There is a significant body of literature, mainly from the construction management field, that identifies developers’ perceived barriers to sustainable construction (SC) (e.g. Deng & Wu, 2014; Häkkinen & Belloni, 2011; Isaksson & Linderoth, 2018; Zainul Abidin et al., 2013), also referred to as sustainable building, and to innovation and change more generally (e.g. Ivory, 2005; Vennström & Eriksson, 2010). These barriers provide an overview of the challenges that developers face with regards to implementing new SC solutions and practices within their individual projects. However, it is not certain how these perceived barriers to SC translate to the implementation of municipal sustainability requirements where there is a contractual relationship with a municipality involved. Here we explore these perceived barriers to SC further in this particular context, building on the assumption that sustainability-profiled district developments initiated and governed by municipalities form distinct project environments for housing developers to navigate. The overall purpose of the paper is to explore how housing developers’ perceived barriers to SC influence their implementation of municipal sustainability requirements in Swedish sustainability-profiled districts. We answer Storbjörk et al.’s (2018) call for more research exploring the perspectives of property developers in sustainability-oriented urban development and contribute to the growing discussion on the topic (e.g. Taylor et al., 2012; Hagbert & Femenias, 2016; Hagbert & Malmqvist, 2019; Brokking et al., 2020; Kågström, 2020).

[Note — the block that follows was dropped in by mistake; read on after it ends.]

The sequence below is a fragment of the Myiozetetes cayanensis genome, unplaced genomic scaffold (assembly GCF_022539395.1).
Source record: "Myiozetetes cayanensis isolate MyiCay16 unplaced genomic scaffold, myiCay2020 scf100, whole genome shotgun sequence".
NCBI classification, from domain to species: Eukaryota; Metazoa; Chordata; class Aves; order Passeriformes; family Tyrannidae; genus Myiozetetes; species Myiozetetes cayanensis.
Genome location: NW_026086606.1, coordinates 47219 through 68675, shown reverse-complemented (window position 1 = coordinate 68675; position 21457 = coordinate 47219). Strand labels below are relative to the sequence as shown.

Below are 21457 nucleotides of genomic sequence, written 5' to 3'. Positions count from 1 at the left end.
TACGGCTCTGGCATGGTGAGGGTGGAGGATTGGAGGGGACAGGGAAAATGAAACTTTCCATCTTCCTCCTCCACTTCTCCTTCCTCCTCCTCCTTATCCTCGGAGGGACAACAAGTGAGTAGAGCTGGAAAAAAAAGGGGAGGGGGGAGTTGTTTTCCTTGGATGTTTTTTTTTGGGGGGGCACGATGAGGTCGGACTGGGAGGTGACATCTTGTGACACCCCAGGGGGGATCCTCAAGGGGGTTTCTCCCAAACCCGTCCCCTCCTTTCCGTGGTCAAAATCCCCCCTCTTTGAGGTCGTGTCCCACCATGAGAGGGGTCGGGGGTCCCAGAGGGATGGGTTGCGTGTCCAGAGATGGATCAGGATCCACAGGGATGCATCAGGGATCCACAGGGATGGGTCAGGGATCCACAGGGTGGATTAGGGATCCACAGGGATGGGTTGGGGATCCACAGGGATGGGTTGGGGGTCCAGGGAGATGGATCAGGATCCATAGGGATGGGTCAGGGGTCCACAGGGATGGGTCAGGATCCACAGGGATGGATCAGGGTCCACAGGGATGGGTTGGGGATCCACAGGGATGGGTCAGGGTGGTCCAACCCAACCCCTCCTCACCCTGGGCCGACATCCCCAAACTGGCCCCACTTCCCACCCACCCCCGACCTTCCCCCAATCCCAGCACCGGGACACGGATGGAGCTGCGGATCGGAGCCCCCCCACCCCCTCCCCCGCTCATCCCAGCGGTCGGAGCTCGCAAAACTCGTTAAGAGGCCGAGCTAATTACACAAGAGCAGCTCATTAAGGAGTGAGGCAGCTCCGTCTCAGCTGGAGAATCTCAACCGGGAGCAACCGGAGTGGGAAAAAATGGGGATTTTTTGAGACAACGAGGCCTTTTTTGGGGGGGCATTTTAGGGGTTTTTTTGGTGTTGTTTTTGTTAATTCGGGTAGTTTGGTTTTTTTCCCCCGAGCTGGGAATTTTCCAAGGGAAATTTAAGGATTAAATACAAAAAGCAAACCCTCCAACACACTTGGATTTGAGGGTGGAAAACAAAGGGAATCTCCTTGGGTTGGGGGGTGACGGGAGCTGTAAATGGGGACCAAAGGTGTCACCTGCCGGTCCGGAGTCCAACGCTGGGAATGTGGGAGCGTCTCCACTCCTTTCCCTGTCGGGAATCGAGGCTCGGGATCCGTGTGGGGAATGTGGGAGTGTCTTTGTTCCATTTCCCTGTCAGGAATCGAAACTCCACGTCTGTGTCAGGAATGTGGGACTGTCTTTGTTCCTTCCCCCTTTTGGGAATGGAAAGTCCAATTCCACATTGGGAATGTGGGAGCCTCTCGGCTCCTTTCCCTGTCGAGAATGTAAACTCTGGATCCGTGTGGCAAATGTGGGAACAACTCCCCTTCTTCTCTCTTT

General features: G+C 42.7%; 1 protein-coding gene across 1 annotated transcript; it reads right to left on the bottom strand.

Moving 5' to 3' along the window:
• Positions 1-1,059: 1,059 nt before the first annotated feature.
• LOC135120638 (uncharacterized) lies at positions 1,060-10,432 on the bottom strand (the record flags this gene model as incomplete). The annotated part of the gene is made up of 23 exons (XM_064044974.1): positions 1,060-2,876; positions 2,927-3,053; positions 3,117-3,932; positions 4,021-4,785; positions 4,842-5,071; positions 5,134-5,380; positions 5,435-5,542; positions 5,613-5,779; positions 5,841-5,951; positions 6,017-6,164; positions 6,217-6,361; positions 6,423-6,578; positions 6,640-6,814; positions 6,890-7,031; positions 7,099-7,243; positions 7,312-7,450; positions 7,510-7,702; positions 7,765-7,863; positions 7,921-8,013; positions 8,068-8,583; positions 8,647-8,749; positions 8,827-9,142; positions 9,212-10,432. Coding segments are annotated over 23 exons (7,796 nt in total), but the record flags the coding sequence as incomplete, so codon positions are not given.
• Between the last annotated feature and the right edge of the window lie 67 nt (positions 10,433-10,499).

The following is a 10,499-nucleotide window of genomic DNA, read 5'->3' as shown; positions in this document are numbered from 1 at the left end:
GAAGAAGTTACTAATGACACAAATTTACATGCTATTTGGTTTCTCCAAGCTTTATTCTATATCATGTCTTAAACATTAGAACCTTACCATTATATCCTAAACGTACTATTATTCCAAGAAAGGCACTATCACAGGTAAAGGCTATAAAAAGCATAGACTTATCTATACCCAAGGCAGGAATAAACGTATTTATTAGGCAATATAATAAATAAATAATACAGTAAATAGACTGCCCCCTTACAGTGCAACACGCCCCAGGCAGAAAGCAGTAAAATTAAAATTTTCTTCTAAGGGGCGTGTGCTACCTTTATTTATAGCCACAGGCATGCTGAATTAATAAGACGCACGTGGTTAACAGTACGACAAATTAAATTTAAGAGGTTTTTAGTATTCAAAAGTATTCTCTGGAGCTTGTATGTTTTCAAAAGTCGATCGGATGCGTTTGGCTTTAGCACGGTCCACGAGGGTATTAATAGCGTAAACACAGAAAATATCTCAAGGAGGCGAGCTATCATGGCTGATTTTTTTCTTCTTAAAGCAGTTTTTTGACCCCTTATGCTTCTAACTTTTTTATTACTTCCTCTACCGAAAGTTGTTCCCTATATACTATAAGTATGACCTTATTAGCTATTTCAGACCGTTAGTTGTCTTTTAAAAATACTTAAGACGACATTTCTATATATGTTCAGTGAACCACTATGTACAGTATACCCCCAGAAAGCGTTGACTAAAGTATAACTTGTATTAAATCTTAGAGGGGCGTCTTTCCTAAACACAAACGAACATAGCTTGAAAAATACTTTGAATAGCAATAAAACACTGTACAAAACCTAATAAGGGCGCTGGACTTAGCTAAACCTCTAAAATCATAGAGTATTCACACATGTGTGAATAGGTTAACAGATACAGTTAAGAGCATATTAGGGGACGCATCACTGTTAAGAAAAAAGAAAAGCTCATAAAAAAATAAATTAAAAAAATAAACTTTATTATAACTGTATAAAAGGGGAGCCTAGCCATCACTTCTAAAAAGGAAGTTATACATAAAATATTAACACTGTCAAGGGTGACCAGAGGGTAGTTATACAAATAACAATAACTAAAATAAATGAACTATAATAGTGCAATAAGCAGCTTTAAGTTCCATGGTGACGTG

The rest of the paper is structured as follows. In the following section we present a description of the Swedish planning context to elaborate on what is meant by municipal sustainability requirements and how they fit into the planning process. This is followed by previous literature on developers’ perceived barriers to SC and to innovation and change more generally. Here we also present principal-agent theory, which provides the conceptual framework for analysing the relationship between developers and municipalities in this context. After this we present two case studies that were carried out, data collection methods and the analysis. This is followed by a presentation of the results, which are then discussed in relation to the previous literature. The paper is concluded with the main theoretical contributions, implications for policy and practitioners, the limitations of the study and suggestions for future research.

2 Municipal sustainability requirements in the Swedish context